The US Federal Trade Commission announced it will educate investors and users on how to identify scams in cryptocurrency industry. The Federal Agency will host a free workshop, named “Decrypting Cryptocurrency Scams” on June 25 at 1 pm CT at DePaul University with a mission to help investors spot scams involving cryptocurrency businesses that promise instant profits or exponential profits. This workshop is open to public and will also be live-streamed on the US Federal Trade Commission’s website. The link will be posted on the day of the event.
As per the official statement, the “Decrypting Cryptocurrency Scams” workshop will focus on “how scammers are exploiting public interest in cryptocurrencies”. The announcement states that “the workshop will bring together consumer groups, law enforcement, research organizations.” Moreover, the event discussion will shed a light on the best ways to empower and protect consumers.
Cryptocurrency Scams Follow the Hype
Cryptocurrency and underlying technologies such as blockchain are getting a lot of publicity lately. The appeal of independently created currencies that are not controlled by the government, for which supply depends on code and can deliver on fast P2P transactions that are cryptographically protected, have created a whole new asset class. The FTC and other government entities are concerned about cryptocurrencies and their impact on the economy, especially if there are large-scale scams or bubbles.
Scams Become Prominent as Bitcoin Prices Advance
2017 was the year of Bitcoin, and research also shows that the number of cryptocurrency scams jumped during the same year. The FTC has taken legal action against some of these scams, but it is not the first governmental entity to do so. The Securities and Exchanges Commission (SEC) and Commodity Futures Trading Commission (CFTC) have also focused on fighting scams within the space.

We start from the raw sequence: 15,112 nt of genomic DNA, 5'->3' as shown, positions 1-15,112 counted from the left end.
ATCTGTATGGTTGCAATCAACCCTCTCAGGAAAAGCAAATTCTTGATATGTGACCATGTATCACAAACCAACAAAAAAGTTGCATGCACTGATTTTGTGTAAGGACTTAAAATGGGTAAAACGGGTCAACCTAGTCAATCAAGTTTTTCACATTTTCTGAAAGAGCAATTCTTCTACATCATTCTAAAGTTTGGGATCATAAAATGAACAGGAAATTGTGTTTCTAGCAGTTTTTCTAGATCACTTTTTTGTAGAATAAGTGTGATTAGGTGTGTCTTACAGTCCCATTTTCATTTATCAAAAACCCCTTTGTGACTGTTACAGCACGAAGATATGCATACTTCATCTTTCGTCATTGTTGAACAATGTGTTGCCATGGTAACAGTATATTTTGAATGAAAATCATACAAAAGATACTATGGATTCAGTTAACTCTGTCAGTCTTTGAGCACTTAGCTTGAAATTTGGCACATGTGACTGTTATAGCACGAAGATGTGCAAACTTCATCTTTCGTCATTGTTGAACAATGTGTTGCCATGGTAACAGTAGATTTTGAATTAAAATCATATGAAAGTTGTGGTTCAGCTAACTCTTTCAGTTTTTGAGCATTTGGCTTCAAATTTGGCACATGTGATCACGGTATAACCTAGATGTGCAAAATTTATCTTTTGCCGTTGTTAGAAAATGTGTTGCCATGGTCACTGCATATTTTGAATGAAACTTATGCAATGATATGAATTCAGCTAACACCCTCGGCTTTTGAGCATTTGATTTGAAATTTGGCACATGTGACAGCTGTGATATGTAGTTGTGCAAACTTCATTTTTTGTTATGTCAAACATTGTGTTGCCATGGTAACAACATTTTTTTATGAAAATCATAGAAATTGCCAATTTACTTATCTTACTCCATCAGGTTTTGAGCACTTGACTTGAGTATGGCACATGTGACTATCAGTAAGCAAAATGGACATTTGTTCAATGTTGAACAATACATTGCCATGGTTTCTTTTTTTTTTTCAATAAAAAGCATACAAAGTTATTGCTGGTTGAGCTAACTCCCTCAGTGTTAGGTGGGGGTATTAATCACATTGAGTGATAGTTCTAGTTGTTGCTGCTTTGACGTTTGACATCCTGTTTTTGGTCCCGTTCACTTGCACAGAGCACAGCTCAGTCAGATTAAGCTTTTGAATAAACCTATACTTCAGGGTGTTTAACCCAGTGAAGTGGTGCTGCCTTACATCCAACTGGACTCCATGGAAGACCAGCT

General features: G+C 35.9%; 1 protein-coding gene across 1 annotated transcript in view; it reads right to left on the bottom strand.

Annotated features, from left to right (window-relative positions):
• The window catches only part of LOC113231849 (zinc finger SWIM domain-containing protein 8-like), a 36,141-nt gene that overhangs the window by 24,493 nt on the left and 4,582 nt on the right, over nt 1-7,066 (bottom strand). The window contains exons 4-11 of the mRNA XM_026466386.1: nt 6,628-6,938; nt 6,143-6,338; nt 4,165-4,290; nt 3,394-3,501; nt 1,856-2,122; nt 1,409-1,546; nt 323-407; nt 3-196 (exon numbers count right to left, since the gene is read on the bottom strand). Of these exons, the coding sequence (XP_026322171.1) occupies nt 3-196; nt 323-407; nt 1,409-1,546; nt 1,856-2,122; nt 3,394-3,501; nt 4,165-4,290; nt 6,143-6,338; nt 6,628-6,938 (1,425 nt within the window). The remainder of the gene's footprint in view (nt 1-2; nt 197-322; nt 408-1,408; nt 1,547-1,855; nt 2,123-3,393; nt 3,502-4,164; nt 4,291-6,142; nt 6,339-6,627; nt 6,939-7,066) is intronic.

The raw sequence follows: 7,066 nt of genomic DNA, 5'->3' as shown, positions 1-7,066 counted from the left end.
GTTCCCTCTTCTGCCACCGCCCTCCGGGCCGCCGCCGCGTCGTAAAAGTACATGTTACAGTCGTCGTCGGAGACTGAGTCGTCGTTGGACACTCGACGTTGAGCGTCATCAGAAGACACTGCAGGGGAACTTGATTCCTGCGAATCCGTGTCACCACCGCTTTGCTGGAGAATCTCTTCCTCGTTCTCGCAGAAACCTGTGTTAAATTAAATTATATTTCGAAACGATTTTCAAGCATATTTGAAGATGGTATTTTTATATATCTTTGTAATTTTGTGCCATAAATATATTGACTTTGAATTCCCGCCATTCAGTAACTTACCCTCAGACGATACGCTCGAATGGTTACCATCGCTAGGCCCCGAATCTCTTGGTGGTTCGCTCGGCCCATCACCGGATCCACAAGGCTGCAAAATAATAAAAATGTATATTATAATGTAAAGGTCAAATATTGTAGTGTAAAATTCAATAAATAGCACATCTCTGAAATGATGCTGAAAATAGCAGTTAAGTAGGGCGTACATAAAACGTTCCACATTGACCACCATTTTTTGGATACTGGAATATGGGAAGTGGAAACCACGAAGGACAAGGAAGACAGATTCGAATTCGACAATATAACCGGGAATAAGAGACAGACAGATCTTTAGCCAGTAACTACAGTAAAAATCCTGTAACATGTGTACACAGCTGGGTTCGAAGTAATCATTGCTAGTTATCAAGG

Previously, the FTC initiated legal action against four individuals. These individuals were operating Bitcoin Funding and My7Network which look like a pyramid scheme intended to defraud investors.
Private Sector Actors Join the Fight Against Scams
But legitimate cryptocurrencies have suffered the collateral damage of the scam hunt. On top of governmental agencies, prominent private sector actors like Twitter, Facebook and Google are continuously taking steps to “fight” against bad actors in the industry. These web 2.0 giants banned the advertisement of anything related to cryptocurrencies. Bitcoin and other legitimate cryptocurrencies got caught in their Crusade. The Federal Agency’s attempt at educating consumers about the risks involved in investing in cryptocurrencies and spotting scams has the potential to bring more understanding bout the scams and how to avoid them, but it can also have the effect that Google and Facebook bans had.